Her nose took the impact, it canted left and snapped perfectly at the bridge. Her mascaraed eyes watered until her vision became a myopic smudge. She staggered, tripping on the raised step between lounge and diner. (A design feature she always hated but he insisted on.) ‘It will define the individual spaces’, he’d said. Another blow staggered her. She remembered her Interior Design professor screaming ‘NEVER BREAK THE FUCKING SPACE,’ as he came in, on, or often just around her slut of a best-friend flatmate. That exalted mantra had stuck, her friendship hadn’t. Her fingers skittered along the edge of the kitchen top, too cold, too polished, nothing to cling to, to hold, to grasp. Her father’s words came to her, ‘you can’t trust stainless steel,’ he’d say, ‘unnatural stuff, use wood, wood has an inherent trust, copper an earned one, stone, who the hell uses stone nowadays?’ He always chuckled at himself when he said that. He also warned her. “Look for the comfortable, the homely, ‘hugge,’ as the Dutch say. No cold marble, no hard granite, no slippery steel and definitely no injection moulded impervious shiny plastic. An interior, my gorgeous girl, is a mirror of soul.”Continue reading “Seeds by Peter O’Connor“
The loose hall board, if you rocked heel to toe, sounded like someone drowning, that bastard son-in-law he hoped. He tried to silence him with new copper nails along its length. For a while it worked. But one evening the gasp returns, quieter now, pitched high. His weighted heel brings his wife, grasping a breath before sinking under a swirling sea. His toe raises her sea-washed face and she gasps again; help me, John, I have her.Continue reading “The Sea by P O’Connor”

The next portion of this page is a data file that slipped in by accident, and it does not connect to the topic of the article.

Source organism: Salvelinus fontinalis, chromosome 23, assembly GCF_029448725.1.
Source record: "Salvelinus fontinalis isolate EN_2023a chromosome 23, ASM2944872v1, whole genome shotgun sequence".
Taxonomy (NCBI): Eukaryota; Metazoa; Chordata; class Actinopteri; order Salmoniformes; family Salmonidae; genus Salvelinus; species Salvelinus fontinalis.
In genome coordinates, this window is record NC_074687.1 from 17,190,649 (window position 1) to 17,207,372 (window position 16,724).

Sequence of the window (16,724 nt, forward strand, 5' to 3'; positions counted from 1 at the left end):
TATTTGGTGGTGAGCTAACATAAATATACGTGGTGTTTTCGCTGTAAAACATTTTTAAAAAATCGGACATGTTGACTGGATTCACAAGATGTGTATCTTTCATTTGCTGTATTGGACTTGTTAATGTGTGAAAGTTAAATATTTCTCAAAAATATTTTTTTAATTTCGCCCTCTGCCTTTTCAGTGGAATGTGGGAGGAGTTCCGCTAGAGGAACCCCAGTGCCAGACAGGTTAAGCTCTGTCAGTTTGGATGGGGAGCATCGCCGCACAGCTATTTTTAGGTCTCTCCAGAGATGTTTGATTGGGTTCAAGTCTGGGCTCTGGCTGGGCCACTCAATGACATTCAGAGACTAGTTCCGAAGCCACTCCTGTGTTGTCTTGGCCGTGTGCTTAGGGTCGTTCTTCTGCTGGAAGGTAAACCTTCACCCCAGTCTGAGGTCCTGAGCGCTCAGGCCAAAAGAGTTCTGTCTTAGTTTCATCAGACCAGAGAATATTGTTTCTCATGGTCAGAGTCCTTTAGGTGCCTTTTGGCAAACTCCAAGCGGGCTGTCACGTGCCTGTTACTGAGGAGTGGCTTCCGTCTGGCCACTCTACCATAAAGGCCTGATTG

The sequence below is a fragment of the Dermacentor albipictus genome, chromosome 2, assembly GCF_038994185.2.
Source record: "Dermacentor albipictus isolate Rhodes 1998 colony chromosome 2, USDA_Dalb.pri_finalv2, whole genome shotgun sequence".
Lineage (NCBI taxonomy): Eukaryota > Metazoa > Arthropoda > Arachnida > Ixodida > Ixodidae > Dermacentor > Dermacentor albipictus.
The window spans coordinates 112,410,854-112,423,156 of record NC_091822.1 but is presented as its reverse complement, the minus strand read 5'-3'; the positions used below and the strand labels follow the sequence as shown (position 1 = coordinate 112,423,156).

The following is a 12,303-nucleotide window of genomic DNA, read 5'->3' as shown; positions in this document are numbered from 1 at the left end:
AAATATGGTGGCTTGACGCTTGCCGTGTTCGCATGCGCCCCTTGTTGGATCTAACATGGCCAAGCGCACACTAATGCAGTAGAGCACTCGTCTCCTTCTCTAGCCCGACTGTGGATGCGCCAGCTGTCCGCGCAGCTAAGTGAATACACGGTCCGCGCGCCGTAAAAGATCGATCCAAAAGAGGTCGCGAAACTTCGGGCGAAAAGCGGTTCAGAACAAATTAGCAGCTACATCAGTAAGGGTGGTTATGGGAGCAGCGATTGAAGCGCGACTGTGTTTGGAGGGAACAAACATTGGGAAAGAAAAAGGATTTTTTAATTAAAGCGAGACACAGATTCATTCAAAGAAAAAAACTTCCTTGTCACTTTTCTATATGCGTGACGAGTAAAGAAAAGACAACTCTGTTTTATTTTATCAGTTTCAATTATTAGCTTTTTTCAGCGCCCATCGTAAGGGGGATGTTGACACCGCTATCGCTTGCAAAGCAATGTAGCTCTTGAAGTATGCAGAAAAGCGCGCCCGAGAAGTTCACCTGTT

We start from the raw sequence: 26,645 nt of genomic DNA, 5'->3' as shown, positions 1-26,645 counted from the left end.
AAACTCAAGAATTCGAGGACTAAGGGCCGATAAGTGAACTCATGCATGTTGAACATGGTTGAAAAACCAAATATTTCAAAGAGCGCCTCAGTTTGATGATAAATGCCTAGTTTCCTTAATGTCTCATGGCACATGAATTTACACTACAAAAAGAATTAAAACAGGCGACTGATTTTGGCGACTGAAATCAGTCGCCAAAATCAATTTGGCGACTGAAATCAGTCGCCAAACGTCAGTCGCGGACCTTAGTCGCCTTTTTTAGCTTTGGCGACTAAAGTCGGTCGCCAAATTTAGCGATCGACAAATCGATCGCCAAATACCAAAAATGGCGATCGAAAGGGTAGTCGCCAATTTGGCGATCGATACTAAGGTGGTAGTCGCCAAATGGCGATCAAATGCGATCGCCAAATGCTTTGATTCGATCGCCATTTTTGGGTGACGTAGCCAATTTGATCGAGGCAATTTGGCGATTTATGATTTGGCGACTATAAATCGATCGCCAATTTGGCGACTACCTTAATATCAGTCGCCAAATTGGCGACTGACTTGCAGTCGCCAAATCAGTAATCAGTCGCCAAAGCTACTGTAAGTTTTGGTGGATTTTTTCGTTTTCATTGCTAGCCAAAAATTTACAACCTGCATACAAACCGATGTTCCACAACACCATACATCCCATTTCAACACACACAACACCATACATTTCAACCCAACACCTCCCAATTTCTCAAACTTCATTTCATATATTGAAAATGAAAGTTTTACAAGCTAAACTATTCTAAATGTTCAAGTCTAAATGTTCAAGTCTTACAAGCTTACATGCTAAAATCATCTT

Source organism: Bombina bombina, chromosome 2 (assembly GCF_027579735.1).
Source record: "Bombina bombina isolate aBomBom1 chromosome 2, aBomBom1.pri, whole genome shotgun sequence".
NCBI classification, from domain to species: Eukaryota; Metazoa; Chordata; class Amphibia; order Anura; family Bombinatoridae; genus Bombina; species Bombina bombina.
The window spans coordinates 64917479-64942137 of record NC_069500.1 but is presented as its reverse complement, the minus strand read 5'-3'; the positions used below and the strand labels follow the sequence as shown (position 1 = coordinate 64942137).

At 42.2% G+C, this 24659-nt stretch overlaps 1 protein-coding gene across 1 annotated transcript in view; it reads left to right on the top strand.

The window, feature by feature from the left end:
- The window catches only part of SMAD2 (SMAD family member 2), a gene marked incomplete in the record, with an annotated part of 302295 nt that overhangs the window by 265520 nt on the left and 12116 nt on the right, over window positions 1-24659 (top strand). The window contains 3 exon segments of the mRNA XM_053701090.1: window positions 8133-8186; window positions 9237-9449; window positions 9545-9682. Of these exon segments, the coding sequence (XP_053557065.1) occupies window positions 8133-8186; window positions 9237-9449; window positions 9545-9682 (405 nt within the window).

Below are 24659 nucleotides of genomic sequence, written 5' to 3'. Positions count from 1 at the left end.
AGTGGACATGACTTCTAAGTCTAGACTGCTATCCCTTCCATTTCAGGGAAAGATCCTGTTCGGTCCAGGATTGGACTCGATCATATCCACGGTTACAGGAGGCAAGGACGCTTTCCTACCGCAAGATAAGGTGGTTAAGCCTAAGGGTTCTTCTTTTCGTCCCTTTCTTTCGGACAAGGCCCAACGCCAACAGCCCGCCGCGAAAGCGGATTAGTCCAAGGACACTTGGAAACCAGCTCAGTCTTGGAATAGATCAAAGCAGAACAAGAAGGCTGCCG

There must have been about ten or twenty of Them. Circling above the house like the beginnings of a tornado. Their smooth, steady flight was stark against the clamour from inside. Voices clashed against running footsteps, something clanged in the kitchen, and the phone wouldn’t stop ringing. One man sat huddled in the corner, unable to move. And in the midst of it all was a wail, a cry that every few minutes rose from within and floated slowly outward. But They remained indifferent, a set of black wings and sharp beaks stark against the sun that was just beginning to dip downwards. They soared round and round, while inside the small bungalow chaos reigned. One of Them ruffled its feathers.Continue reading “Relief by Rati Pednekar”
It was really a love story in the end.
The noise outside was consistent. Traffic, construction, and wandering conversations as New Yorkers enjoyed the relative peace of Memorial Day Weekend in the city. But for Steve, the owner of the New Amity Restaurant, it was the end.Continue reading “It was really a love story in the end by Adam Kluger”
Sooner or later it’s going to happen to you. You forget the hand-me-down hanboks, blaring F-84s, stitched up sacks of half empty barley portions from a bustling market stocked with rows of mung beans and buchu. You weave through scenes of shirts drenched in sticky blood and machine guns shooting your neighbors down to become spine-chilling nightmares. You become another identity that hopes to forget the feeling of a complete family—a sort of silent-lipped desire that keeps you from proudly marching into Olympic Mart with your mother for a touch of authenticity you desperately want to forget. You force yourself to grow up to match the number of times you ate seaweed soup on your birthday, fourteen, to keep your ripped up photographs tightly shut in your safe.Continue reading “Mung Beans and Happiness by Emily Khym”